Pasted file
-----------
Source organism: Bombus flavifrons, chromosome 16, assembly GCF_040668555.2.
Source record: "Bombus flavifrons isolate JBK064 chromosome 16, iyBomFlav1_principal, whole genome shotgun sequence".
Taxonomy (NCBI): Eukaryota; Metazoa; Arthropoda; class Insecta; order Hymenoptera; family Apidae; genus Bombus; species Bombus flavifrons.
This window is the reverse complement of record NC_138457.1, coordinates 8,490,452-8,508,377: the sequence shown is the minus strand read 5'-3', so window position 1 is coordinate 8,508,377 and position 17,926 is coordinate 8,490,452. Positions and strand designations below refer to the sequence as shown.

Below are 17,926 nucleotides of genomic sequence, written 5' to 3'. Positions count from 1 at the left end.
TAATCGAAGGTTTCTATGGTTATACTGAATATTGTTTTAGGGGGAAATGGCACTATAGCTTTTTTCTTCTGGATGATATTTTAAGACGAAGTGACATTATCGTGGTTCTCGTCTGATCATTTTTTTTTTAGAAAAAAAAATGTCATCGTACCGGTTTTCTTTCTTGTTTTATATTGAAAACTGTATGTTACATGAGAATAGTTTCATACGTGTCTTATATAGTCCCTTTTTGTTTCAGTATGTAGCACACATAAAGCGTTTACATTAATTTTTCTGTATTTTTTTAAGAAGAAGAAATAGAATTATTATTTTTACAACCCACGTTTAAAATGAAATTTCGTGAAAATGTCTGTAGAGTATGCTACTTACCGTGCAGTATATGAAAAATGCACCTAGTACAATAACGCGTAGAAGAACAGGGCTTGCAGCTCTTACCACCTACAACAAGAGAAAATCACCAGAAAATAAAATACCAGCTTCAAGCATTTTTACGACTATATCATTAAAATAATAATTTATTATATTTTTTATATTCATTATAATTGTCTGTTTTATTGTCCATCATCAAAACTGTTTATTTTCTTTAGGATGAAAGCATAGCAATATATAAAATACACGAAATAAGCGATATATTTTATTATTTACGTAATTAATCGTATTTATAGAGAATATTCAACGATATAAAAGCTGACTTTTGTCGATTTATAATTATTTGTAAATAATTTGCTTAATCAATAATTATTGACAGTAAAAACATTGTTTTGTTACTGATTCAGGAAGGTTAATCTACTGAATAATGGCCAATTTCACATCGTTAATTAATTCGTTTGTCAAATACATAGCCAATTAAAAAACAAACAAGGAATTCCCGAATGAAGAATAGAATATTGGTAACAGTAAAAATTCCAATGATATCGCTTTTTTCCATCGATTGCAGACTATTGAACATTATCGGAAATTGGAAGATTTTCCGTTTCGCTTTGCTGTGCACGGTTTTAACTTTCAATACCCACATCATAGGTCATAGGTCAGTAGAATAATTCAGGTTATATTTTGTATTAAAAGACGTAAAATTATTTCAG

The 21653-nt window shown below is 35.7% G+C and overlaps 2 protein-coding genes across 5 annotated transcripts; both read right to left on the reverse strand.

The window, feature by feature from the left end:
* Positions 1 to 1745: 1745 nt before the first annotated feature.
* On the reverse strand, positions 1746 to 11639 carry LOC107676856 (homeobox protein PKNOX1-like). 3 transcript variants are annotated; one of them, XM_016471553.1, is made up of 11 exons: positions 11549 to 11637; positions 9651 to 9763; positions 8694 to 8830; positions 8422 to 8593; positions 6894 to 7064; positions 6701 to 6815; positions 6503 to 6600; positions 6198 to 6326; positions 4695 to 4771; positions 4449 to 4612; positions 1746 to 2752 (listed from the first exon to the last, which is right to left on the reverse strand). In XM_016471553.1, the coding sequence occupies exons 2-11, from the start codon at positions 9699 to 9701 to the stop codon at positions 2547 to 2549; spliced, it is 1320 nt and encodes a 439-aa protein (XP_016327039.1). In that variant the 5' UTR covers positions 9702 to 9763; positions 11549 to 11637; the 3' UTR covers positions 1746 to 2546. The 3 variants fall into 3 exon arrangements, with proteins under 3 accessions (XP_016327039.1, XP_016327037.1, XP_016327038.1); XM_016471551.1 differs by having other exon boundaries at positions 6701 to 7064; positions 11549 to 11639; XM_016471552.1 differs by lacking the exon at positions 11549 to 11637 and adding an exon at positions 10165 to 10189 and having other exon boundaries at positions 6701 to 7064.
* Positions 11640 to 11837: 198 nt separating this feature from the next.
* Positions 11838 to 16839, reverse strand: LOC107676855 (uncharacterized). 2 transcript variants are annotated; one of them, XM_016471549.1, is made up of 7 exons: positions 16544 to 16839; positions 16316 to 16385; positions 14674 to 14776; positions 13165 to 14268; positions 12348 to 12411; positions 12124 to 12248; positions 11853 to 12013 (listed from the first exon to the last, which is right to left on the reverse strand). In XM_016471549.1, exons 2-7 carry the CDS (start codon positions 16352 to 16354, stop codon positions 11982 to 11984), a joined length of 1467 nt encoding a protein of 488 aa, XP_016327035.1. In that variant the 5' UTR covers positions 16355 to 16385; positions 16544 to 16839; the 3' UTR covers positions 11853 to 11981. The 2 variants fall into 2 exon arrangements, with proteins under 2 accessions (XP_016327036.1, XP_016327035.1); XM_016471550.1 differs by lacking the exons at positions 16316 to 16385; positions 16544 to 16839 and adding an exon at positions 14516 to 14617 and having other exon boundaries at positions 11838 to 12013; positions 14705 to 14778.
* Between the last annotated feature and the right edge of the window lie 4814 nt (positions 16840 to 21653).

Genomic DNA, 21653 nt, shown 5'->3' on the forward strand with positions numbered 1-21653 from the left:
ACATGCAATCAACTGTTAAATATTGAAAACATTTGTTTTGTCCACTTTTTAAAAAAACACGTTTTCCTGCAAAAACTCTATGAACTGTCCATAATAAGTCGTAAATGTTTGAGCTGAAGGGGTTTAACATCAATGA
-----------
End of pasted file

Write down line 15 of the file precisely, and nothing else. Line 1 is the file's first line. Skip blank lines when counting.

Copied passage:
ACATGCAATCAACTGTTAAATATTGAAAACATTTGTTTTGTCCACTTTTTAAAAAAACACGTTTTCCTGCAAAAACTCTATGAACTGTCCATAATAAGTCGTAAATGTTTGAGCTGAAGGGGTTTAACATCAATGA